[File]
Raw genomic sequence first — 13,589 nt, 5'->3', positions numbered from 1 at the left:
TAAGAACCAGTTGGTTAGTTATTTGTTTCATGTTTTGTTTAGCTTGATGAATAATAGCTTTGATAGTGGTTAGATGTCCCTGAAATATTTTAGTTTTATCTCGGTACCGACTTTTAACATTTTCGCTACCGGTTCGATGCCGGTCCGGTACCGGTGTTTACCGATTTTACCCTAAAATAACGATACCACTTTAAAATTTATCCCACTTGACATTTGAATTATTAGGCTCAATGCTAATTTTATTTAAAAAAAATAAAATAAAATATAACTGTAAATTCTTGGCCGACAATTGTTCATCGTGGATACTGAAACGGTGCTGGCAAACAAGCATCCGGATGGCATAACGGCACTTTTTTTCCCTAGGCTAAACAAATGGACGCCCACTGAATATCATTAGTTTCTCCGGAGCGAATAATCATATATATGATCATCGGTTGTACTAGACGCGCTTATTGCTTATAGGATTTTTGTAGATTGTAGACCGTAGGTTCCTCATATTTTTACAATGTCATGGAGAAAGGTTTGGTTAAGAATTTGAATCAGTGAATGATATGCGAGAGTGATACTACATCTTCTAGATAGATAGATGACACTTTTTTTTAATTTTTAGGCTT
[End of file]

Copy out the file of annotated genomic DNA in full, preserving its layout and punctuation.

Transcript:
Raw genomic sequence first — 13,589 nt, 5'->3', positions numbered from 1 at the left:
TAAGAACCAGTTGGTTAGTTATTTGTTTCATGTTTTGTTTAGCTTGATGAATAATAGCTTTGATAGTGGTTAGATGTCCCTGAAATATTTTAGTTTTATCTCGGTACCGACTTTTAACATTTTCGCTACCGGTTCGATGCCGGTCCGGTACCGGTGTTTACCGATTTTACCCTAAAATAACGATACCACTTTAAAATTTATCCCACTTGACATTTGAATTATTAGGCTCAATGCTAATTTTATTTAAAAAAAATAAAATAAAATATAACTGTAAATTCTTGGCCGACAATTGTTCATCGTGGATACTGAAACGGTGCTGGCAAACAAGCATCCGGATGGCATAACGGCACTTTTTTTCCCTAGGCTAAACAAATGGACGCCCACTGAATATCATTAGTTTCTCCGGAGCGAATAATCATATATATGATCATCGGTTGTACTAGACGCGCTTATTGCTTATAGGATTTTTGTAGATTGTAGACCGTAGGTTCCTCATATTTTTACAATGTCATGGAGAAAGGTTTGGTTAAGAATTTGAATCAGTGAATGATATGCGAGAGTGATACTACATCTTCTAGATAGATAGATGACACTTTTTTTTAATTTTTAGGCTT